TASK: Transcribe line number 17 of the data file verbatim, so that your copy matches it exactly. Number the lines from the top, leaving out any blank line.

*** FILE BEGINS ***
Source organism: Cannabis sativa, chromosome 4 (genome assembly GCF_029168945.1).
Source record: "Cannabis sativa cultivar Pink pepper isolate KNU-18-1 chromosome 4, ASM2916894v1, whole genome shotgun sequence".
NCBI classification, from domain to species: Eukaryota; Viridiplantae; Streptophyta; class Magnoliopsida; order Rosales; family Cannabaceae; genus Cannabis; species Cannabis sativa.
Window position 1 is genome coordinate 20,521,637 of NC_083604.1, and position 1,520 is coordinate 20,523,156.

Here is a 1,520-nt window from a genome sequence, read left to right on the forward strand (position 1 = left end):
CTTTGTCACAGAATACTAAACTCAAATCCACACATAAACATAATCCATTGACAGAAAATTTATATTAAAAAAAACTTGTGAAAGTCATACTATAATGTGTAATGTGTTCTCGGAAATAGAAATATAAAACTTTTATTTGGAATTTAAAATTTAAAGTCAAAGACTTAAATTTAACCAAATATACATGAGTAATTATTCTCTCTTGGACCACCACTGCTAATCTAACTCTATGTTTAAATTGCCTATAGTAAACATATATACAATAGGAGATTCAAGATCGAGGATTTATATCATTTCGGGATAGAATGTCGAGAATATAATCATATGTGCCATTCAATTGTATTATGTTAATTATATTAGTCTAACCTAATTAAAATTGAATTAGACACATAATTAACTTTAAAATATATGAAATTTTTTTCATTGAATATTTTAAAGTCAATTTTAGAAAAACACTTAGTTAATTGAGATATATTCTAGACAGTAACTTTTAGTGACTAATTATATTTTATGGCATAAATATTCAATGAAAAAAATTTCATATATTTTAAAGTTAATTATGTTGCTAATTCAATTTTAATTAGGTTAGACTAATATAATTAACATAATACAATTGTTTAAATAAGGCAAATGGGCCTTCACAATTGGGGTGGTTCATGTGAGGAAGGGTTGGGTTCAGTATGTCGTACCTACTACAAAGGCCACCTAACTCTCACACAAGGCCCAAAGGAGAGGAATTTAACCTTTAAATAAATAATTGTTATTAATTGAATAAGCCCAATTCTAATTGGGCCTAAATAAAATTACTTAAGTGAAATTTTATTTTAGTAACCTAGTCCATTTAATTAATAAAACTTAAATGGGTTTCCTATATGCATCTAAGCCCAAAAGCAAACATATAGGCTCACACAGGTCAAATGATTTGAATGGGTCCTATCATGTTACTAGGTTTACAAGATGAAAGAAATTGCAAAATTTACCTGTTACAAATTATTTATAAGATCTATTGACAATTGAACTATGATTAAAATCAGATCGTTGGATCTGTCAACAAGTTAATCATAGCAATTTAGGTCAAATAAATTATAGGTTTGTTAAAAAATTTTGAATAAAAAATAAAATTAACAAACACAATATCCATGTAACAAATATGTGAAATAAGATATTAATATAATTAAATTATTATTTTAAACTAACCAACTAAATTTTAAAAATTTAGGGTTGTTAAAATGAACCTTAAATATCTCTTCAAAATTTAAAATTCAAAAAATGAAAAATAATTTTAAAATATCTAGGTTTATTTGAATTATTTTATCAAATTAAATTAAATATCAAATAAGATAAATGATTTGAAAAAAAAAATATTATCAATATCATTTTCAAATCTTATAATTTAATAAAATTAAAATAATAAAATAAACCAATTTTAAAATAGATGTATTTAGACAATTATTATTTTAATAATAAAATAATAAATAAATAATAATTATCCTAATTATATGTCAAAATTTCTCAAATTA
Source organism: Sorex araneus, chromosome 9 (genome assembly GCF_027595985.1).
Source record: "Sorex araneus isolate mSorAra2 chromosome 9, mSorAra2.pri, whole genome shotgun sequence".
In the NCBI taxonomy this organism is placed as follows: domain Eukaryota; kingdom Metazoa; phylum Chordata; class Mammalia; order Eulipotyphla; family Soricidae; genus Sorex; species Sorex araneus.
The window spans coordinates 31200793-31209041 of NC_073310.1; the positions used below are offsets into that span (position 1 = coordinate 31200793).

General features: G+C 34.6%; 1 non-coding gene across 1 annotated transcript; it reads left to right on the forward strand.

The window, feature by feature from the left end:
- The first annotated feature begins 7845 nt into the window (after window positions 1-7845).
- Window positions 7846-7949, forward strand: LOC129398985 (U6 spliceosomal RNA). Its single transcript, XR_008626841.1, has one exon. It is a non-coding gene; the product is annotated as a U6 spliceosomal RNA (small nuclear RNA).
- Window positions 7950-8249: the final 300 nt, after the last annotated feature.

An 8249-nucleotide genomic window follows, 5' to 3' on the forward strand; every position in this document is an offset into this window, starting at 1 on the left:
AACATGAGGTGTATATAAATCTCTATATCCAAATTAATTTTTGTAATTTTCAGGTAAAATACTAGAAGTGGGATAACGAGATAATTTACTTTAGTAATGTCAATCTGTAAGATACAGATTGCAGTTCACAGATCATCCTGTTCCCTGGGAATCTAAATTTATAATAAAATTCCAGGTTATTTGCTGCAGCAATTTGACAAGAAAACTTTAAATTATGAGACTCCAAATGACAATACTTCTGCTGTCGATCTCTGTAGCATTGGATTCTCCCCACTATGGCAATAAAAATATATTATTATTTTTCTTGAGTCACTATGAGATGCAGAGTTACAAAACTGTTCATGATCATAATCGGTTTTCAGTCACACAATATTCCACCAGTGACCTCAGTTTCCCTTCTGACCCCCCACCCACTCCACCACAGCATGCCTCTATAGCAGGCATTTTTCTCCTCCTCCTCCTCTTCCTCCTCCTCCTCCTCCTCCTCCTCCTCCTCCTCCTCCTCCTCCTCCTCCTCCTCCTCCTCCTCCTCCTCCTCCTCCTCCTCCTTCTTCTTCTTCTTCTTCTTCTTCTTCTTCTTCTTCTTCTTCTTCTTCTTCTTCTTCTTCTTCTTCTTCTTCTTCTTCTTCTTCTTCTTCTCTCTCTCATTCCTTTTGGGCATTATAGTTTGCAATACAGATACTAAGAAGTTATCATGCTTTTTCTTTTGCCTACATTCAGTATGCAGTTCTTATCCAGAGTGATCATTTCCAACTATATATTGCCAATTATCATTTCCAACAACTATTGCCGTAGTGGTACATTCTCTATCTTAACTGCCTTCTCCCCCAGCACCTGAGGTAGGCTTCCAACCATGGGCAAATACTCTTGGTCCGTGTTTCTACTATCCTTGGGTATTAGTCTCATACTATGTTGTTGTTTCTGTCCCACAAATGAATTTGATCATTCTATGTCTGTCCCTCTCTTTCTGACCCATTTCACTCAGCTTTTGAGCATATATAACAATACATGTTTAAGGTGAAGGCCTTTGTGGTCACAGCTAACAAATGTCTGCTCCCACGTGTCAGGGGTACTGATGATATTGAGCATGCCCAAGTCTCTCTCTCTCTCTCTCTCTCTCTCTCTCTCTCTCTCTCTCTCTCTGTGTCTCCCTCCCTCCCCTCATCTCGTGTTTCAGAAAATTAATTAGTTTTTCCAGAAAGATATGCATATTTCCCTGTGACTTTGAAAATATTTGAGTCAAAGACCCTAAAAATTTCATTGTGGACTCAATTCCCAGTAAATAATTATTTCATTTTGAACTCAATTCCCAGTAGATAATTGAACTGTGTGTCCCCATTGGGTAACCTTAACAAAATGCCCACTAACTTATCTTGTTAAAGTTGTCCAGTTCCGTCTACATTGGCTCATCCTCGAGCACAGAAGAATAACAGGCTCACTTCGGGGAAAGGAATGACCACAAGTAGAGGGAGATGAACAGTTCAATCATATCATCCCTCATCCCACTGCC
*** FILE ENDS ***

AACATGAGGTGTATATAAATCTCTATATCCAAATTAATTTTTGTAATTTTCAGGTAAAATACTAGAAGTGGGATAACGAGATAATTTACTTTAGTAATGTCAATCTGTAAGATACAGATTGCAGTTCACAGATCATCCTGTTCCCTGGGAATCTAAATTTATAATAAAATTCCAGGTTATTTGCTGCAGCAATTTGACAAGAAAACTTTAAATTATGAGACTCCAAATGACAATACTTCTGCTGTCGATCTCTGTAGCATTGGATTCTCCCCACTATGGCAATAAAAATATATTATTATTTTTCTTGAGTCACTATGAGATGCAGAGTTACAAAACTGTTCATGATCATAATCGGTTTTCAGTCACACAATATTCCACCAGTGACCTCAGTTTCCCTTCTGACCCCCCACCCACTCCACCACAGCATGCCTCTATAGCAGGCATTTTTCTCCTCCTCCTCCTCTTCCTCCTCCTCCTCCTCCTCCTCCTCCTCCTCCTCCTCCTCCTCCTCCTCCTCCTCCTCCTCCTCCTCCTCCTCCTCCTCCTCCTTCTTCTTCTTCTTCTTCTTCTTCTTCTTCTTCTTCTTCTTCTTCTTCTTCTTCTTCTTCTTCTTCTTCTTCTTCTTCTTCTTCTTCTTCTCTCTCTCATTCCTTTTGGGCATTATAGTTTGCAATACAGATACTAAGAAGTTATCATGCTTTTTCTTTTGCCTACATTCAGTATGCAGTTCTTATCCAGAGTGATCATTTCCAACTATATATTGCCAATTATCATTTCCAACAACTATTGCCGTAGTGGTACATTCTCTATCTTAACTGCCTTCTCCCCCAGCACCTGAGGTAGGCTTCCAACCATGGGCAAATACTCTTGGTCCGTGTTTCTACTATCCTTGGGTATTAGTCTCATACTATGTTGTTGTTTCTGTCCCACAAATGAATTTGATCATTCTATGTCTGTCCCTCTCTTTCTGACCCATTTCACTCAGCTTTTGAGCATATATAACAATACATGTTTAAGGTGAAGGCCTTTGTGGTCACAGCTAACAAATGTCTGCTCCCACGTGTCAGGGGTACTGATGATATTGAGCATGCCCAAGTCTCTCTCTCTCTCTCTCTCTCTCTCTCTCTCTCTCTCTCTCTCTCTGTGTCTCCCTCCCTCCCCTCATCTCGTGTTTCAGAAAATTAATTAGTTTTTCCAGAAAGATATGCATATTTCCCTGTGACTTTGAAAATATTTGAGTCAAAGACCCTAAAAATTTCATTGTGGACTCAATTCCCAGTAAATAATTATTTCATTTTGAACTCAATTCCCAGTAGATAATTGAACTGTGTGTCCCCATTGGGTAACCTTAACAAAATGCCCACTAACTTATCTTGTTAAAGTTGTCCAGTTCCGTCTACATTGGCTCATCCTCGAGCACAGAAGAATAACAGGCTCACTTCGGGGAAAGGAATGACCACAAGTAGAGGGAGATGAACAGTTCAATCATATCATCCCTCATCCCACTGCC